Setting tab stops and indents

The horizontal ruler shows both the default tab stops and any tab stops that you have defined. Tab settings affect indentation of full paragraphs (using the Increase Indent and Decrease Indent icons on the Formatting toolbar) as well as indentation of parts of a paragraph (by pressing the Tab key on the keyboard).

Using the default tab spacing can cause formatting problems if you share documents with other people. If you use the default tab spacing and then send the document to someone else who has chosen a different default tab spacing, tabbed material will change to use the other person’s settings. This may cause major formatting problems. Instead of using the defaults, define your own tab settings, as described in this section.

To define indents and tab settings for one or more selected paragraphs, double-click on a part of the ruler that is not between the left and right indent icons to open the Indents & Spacing page of the Paragraph dialog. Double-click anywhere between the left and right indent icons on the ruler to open the Tabs page of the Paragraph dialog.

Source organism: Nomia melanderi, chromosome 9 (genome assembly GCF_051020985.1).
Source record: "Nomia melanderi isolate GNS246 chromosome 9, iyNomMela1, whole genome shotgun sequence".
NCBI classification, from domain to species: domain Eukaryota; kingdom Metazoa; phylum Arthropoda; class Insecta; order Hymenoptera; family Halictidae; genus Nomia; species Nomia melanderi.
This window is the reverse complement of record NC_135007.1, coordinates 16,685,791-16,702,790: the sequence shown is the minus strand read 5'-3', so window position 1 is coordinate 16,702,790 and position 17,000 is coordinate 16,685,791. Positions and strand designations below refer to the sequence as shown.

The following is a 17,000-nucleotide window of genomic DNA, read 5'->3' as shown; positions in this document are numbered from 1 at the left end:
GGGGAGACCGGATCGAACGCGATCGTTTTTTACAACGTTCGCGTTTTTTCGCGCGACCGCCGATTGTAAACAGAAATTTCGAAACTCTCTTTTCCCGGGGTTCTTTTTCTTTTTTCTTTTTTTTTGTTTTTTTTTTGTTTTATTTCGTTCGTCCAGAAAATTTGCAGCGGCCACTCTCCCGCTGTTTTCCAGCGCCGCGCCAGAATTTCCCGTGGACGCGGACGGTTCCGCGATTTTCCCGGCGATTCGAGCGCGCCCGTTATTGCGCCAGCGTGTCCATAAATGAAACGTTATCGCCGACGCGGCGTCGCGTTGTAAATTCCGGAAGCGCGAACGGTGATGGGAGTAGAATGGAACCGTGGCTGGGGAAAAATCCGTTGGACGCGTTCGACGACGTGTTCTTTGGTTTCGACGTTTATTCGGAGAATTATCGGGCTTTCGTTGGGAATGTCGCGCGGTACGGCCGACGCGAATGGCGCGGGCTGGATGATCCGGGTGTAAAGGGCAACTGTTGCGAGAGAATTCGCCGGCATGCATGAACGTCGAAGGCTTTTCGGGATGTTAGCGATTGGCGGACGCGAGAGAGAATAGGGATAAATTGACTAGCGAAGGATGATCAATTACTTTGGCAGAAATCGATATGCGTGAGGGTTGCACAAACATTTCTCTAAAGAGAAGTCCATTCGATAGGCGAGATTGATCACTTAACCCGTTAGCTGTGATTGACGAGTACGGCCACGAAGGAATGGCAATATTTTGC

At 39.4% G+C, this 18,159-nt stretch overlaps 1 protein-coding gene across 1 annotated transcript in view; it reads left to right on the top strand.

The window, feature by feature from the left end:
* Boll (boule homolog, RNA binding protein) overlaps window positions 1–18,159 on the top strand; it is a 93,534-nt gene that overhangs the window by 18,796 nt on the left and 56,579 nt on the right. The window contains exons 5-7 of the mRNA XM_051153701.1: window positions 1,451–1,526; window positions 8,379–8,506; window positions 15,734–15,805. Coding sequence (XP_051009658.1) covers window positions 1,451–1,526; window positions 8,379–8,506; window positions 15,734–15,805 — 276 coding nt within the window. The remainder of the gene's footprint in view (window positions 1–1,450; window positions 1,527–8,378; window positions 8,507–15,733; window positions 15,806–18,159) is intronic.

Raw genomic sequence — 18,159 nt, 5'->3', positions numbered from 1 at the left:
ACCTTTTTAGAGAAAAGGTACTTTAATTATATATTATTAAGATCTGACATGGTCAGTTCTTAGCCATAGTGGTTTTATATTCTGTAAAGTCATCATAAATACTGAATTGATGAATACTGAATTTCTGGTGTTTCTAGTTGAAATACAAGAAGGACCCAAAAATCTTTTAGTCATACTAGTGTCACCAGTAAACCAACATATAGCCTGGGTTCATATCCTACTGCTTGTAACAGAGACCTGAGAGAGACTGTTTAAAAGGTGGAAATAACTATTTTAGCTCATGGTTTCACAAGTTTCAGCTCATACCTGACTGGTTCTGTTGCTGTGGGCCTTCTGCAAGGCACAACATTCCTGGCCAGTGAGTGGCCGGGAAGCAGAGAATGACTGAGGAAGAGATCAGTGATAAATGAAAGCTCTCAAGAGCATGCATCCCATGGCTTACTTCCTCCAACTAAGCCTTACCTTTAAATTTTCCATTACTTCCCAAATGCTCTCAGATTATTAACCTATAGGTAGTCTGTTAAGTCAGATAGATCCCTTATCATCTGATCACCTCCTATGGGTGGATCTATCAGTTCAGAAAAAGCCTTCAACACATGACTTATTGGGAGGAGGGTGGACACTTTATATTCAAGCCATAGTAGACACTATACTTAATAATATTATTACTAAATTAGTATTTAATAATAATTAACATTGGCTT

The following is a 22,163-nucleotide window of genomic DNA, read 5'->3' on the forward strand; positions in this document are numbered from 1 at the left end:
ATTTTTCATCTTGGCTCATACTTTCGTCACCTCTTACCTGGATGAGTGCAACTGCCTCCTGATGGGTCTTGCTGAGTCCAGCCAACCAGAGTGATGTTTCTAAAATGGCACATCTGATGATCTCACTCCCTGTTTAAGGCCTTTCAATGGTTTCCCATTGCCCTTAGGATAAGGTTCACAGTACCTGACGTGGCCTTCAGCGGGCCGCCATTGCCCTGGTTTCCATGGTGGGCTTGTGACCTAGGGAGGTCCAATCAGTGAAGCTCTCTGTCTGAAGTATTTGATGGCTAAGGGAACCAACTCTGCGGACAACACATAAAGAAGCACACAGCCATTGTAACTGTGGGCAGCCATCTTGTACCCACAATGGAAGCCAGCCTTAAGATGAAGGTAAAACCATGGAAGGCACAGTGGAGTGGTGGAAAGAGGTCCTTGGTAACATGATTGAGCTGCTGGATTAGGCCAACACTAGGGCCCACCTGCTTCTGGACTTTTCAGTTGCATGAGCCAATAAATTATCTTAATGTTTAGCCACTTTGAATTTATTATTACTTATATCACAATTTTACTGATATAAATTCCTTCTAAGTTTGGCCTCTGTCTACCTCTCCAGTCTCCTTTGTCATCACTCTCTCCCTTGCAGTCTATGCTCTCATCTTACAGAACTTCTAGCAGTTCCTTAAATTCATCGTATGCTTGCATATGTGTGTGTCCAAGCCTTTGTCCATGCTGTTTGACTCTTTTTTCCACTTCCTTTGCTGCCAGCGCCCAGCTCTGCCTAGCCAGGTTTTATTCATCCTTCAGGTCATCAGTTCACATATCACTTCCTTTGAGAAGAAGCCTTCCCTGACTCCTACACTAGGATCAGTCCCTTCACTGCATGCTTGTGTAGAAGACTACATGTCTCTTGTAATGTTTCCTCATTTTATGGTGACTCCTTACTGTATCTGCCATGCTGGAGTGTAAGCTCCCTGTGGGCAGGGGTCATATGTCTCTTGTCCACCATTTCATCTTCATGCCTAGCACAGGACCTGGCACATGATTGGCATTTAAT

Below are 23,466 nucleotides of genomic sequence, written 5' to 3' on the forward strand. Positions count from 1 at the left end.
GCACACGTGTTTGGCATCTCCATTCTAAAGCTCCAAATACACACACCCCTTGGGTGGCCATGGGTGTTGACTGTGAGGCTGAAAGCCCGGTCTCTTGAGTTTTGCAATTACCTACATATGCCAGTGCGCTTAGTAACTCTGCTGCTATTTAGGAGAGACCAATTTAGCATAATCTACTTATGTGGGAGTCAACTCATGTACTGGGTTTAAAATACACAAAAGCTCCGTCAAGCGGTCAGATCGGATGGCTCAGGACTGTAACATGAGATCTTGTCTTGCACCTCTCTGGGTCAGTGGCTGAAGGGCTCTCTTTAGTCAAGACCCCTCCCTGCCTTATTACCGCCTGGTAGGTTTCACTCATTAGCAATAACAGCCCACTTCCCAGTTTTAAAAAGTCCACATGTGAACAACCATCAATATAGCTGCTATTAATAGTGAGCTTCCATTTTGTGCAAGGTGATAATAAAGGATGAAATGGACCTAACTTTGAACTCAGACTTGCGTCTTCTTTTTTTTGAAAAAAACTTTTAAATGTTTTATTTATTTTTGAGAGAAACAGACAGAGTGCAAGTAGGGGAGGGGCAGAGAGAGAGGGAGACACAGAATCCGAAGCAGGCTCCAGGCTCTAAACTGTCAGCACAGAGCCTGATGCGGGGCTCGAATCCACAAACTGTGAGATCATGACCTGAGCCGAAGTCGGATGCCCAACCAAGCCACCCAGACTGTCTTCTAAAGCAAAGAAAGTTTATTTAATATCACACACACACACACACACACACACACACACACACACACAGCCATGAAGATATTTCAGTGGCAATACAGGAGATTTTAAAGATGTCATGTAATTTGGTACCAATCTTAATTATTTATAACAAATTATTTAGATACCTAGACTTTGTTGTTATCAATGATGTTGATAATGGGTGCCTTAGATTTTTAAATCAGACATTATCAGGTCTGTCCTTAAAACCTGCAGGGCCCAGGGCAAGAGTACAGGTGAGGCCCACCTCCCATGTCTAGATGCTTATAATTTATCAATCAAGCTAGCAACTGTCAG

A better strategy is to define tabs for the paragraph style. See Chapters 6 and 7 in the Writer Guide for more information.

Tip.png Using tabs to space out material on a page is not recommended. Depending on what you are trying to accomplish, a table is usually a better choice.

Changing the default tab stop interval

Documentation note.png Any changes to the default tab setting will affect the existing default tab stops in any document you open afterward, as well as tab stops you insert after making the change.

To set the measurement unit and the spacing of default tab stop intervals, go to Tools > Options > Writer > General.

Selecting a default tab stop interval

You can also set or change the measurement unit for rulers in the current document by right-clicking on the ruler to open a list of units, as shown below. Click on one of them to change the ruler to that unit. The selected setting applies only to that ruler.

Changing measurement unit for ruler

Checking spelling and grammar

Writer provides a spelling checker, which can be used in two ways.

AutoSpellcheck.png AutoSpellcheck checks each word as it is typed and displays a wavy red line under any misspelled words. When the word is corrected, the line disappears.